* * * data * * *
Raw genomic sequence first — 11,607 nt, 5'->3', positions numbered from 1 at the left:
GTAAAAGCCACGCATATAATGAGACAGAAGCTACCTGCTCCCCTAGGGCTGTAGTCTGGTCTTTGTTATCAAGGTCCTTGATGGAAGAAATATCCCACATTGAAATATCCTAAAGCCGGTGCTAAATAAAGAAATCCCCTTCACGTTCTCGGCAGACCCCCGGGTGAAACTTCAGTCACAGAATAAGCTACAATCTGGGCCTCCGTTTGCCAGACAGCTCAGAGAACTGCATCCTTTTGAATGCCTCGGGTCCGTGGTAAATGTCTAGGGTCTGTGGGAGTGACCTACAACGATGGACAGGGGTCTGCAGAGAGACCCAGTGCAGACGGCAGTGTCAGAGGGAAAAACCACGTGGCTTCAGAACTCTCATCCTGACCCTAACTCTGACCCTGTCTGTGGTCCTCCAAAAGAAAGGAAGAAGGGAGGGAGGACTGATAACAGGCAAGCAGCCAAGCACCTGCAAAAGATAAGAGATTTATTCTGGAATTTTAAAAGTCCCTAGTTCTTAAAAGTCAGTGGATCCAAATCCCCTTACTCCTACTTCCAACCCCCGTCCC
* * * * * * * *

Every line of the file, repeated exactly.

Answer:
Raw genomic sequence first — 11,607 nt, 5'->3', positions numbered from 1 at the left:
GTAAAAGCCACGCATATAATGAGACAGAAGCTACCTGCTCCCCTAGGGCTGTAGTCTGGTCTTTGTTATCAAGGTCCTTGATGGAAGAAATATCCCACATTGAAATATCCTAAAGCCGGTGCTAAATAAAGAAATCCCCTTCACGTTCTCGGCAGACCCCCGGGTGAAACTTCAGTCACAGAATAAGCTACAATCTGGGCCTCCGTTTGCCAGACAGCTCAGAGAACTGCATCCTTTTGAATGCCTCGGGTCCGTGGTAAATGTCTAGGGTCTGTGGGAGTGACCTACAACGATGGACAGGGGTCTGCAGAGAGACCCAGTGCAGACGGCAGTGTCAGAGGGAAAAACCACGTGGCTTCAGAACTCTCATCCTGACCCTAACTCTGACCCTGTCTGTGGTCCTCCAAAAGAAAGGAAGAAGGGAGGGAGGACTGATAACAGGCAAGCAGCCAAGCACCTGCAAAAGATAAGAGATTTATTCTGGAATTTTAAAAGTCCCTAGTTCTTAAAAGTCAGTGGATCCAAATCCCCTTACTCCTACTTCCAACCCCCGTCCC